One might respond, “If the State is willing to license couples to marry, even though they may not be able/willing to have children, then it is unfair to deny same-sex couples the right to marry on the basis that they are unable to have children.  Both kinds of relationships are childless.  If one can be privileged by the State—though childless—why can’t the other?  After all, the number of same-sex couples wishing to wed is roughly similar to the number of childless heterosexual married couples.  If the number of childless married couples is so insignificant that it does not concern the State, why should a comparable number of childless same-sex couples concern the State?  Besides, allowing same-sex couples to marry will do nothing to change the number of opposite-sex couples who marry and produce children, so allowing same-sex couples to marry will do nothing to interfere with the State’s interest.”

My response is three-pronged.  First, we have to remember why the State is in the marriage business: children.  In the case of opposite-sex couples, the State knows children are both a possible and likely result of the union.  In the case of same-sex couples, however, they know for certain that no children will result from the union.  If the purpose for regulating personal relationships is the creation and rearing of children, and yet no children can be produced by a specific kind of relationship, why should the State involve itself in regulating that kind of relationship?  As an analogy, consider a fisherman who lets down his net into the ocean.  He knows some fish will escape his net, and yet he still casts his net because he knows it will still result in a great catch of fish nonetheless.  But what if the fisherman’s net has a gaping hole at the bottom.  Would it make sense for him to cast that net?  No, because he knows it is not capable of catching any fish.  And so it is with marriage.  Regulating the relationships of opposite-sex couples does not guarantee that every couple they license will produce children, but they cast the net wide because they know that regulating that particular kind of relationship will still yield an optimal number of children.  Regulating the relationship of same-sex couples, however, will not yield any children whatsoever.  If the fisherman would not cast forth such a net, why should the State?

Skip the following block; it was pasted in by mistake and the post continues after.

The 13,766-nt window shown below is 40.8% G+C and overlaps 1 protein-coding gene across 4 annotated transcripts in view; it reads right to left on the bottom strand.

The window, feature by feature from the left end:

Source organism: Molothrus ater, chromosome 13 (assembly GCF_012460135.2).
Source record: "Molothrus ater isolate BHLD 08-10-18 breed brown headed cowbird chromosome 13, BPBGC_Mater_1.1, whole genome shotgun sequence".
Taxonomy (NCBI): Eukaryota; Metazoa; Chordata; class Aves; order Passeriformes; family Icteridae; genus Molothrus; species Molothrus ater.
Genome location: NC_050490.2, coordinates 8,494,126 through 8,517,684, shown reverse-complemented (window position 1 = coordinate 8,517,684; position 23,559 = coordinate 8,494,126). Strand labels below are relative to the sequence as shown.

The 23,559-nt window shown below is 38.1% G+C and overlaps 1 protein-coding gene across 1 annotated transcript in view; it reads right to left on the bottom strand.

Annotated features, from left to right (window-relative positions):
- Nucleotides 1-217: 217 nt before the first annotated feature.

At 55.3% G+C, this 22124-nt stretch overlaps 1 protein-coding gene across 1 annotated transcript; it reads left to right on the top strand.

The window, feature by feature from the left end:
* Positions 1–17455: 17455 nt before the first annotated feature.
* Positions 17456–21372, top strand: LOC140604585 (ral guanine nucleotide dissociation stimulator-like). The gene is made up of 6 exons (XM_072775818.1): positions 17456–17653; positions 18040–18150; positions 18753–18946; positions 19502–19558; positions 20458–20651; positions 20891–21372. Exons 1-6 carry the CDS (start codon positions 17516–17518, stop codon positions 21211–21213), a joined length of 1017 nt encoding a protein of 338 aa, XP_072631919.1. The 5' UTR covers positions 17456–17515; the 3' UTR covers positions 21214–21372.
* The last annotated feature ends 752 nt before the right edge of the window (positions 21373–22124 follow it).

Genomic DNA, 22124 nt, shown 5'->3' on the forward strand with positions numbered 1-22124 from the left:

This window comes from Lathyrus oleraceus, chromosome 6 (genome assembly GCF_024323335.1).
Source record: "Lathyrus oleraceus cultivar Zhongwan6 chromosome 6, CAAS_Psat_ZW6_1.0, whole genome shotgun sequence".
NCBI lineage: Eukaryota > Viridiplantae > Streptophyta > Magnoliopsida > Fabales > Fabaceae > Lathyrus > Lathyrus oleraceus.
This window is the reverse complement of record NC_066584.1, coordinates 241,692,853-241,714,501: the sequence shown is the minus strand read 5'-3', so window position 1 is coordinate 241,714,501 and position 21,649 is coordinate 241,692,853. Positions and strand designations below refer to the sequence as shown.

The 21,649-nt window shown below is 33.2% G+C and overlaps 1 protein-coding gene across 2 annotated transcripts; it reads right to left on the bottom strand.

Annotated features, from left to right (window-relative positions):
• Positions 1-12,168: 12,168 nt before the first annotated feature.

Secondly, marriage is designed to be a burden.  The State burdens a couple with legal and social obligations in exchange for certain privileges such as tax breaks and social approval.  Why do this?  Because they have an interest in keeping a couple together.  Why might they be interested in keeping a couple together?  Is it because they believe in enduring love?  No, it is for the sake of children!  They are interested in the optimal socialization of children, and they have deemed that the best way for kids to be socialized is to be reared by the individuals who created them.  Marriage obligations exist to help keep parents tied to their children (which is why up until recently, divorces were difficult to obtain).[1] What would the purpose be, then, to regulate the relationships of same-sex couples?  If they do not produce children, there is no reason for the State to shackle them with legal and social obligations, nor to provide them with special privileges.  This brings me to my third and final point.

The benefits of marriage are not the State’s way of “rewarding” couples for their love or commitment to one another.  The benefits that accompany marriage are provided to encourage the couple to stay together so that they will produce and rear children together.  If marriage benefits are provided for the sake of children, and same-sex couples cannot produce children, why should they be entitled to those benefits?  It makes no sense to provide benefits to a group of individuals to encourage them to do X, when we know in advance that they are incapable of doing X.  In fact, to do so would be unfair.  To say same-sex couples are entitled to benefits of marriage even though they cannot deliver on the purpose for which those benefits are provided is like saying a healthy person is entitled to disability benefits just because they happen to want them.  While same-sex couples may want the benefits of marriage, that in itself does not mean they ought to be given those benefits.  Benefits must be deserved.  Same-sex couples do not deserve the benefits of marriage — not because homosexuals as individuals are inferior to heterosexuals as individuals — but because same-sex relationships cannot deliver on the purpose for which those benefits are provided.

If you are interested, see my article “I Now Pronounce You Husband and Husband: An Argument Against Same-Sex Marriage” for a more detailed argument against same-sex marriage, and my response to additional objections.


[1]Many men and/or women have been “persuaded” to stay together because the legal consequences for divorce would be too great for them.  A divorce may mean hefty alimony and child support payments, and the loss of one’s ability to be with their children to the extent they desire.